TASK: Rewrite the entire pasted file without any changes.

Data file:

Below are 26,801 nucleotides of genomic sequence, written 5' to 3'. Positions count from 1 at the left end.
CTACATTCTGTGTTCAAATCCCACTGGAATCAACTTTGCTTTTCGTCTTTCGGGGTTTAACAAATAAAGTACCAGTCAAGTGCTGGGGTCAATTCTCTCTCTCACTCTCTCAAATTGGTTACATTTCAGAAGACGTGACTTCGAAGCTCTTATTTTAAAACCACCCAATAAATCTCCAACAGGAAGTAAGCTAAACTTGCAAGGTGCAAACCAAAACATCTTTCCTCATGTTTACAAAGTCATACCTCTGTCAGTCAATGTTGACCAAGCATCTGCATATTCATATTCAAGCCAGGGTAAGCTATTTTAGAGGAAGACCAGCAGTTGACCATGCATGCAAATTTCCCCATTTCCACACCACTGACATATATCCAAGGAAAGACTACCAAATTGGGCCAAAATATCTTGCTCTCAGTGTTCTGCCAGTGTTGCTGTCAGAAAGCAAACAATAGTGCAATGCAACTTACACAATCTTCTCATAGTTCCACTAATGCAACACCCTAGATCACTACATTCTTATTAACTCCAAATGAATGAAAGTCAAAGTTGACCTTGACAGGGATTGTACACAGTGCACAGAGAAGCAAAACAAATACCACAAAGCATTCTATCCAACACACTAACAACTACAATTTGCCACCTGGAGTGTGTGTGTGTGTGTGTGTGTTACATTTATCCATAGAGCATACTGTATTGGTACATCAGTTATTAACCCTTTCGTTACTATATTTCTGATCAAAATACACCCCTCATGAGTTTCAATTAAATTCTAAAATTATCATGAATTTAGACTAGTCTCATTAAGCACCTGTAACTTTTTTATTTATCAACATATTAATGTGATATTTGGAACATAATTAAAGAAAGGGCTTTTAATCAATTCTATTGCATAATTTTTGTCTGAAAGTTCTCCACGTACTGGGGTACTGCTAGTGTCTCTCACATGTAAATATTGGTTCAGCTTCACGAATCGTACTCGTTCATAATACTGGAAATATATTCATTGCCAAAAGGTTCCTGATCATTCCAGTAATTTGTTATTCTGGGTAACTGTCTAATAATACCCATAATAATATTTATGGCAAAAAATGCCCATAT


Below are 26,801 nucleotides of genomic sequence, written 5' to 3'. Positions count from 1 at the left end.
CTACATTCTGTGTTCAAATCCCACTGGAATCAACTTTGCTTTTCGTCTTTCGGGGTTTAACAAATAAAGTACCAGTCAAGTGCTGGGGTCAATTCTCTCTCTCACTCTCTCAAATTGGTTACATTTCAGAAGACGTGACTTCGAAGCTCTTATTTTAAAACCACCCAATAAATCTCCAACAGGAAGTAAGCTAAACTTGCAAGGTGCAAACCAAAACATCTTTCCTCATGTTTACAAAGTCATACCTCTGTCAGTCAATGTTGACCAAGCATCTGCATATTCATATTCAAGCCAGGGTAAGCTATTTTAGAGGAAGACCAGCAGTTGACCATGCATGCAAATTTCCCCATTTCCACACCACTGACATATATCCAAGGAAAGACTACCAAATTGGGCCAAAATATCTTGCTCTCAGTGTTCTGCCAGTGTTGCTGTCAGAAAGCAAACAATAGTGCAATGCAACTTACACAATCTTCTCATAGTTCCACTAATGCAACACCCTAGATCACTACATTCTTATTAACTCCAAATGAATGAAAGTCAAAGTTGACCTTGACAGGGATTGTACACAGTGCACAGAGAAGCAAAACAAATACCACAAAGCATTCTATCCAACACACTAACAACTACAATTTGCCACCTGGAGTGTGTGTGTGTGTGTGTGTGTTACATTTATCCATAGAGCATACTGTATTGGTACATCAGTTATTAACCCTTTCGTTACTATATTTCTGATCAAAATACACCCCTCATGAGTTTCAATTAAATTCTAAAATTATCATGAATTTAGACTAGTCTCATTAAGCACCTGTAACTTTTTTATTTATCAACATATTAATGTGATATTTGGAACATAATTAAAGAAAGGGCTTTTAATCAATTCTATTGCATAATTTTTGTCTGAAAGTTCTCCACGTACTGGGGTACTGCTAGTGTCTCTCACATGTAAATATTGGTTCAGCTTCACGAATCGTACTCGTTCATAATACTGGAAATATATTCATTGCCAAAAGGTTCCTGATCATTCCAGTAATTTGTTATTCTGGGTAACTGTCTAATAATACCCATAATAATATTTATGGCAAAAAATGCCCATAT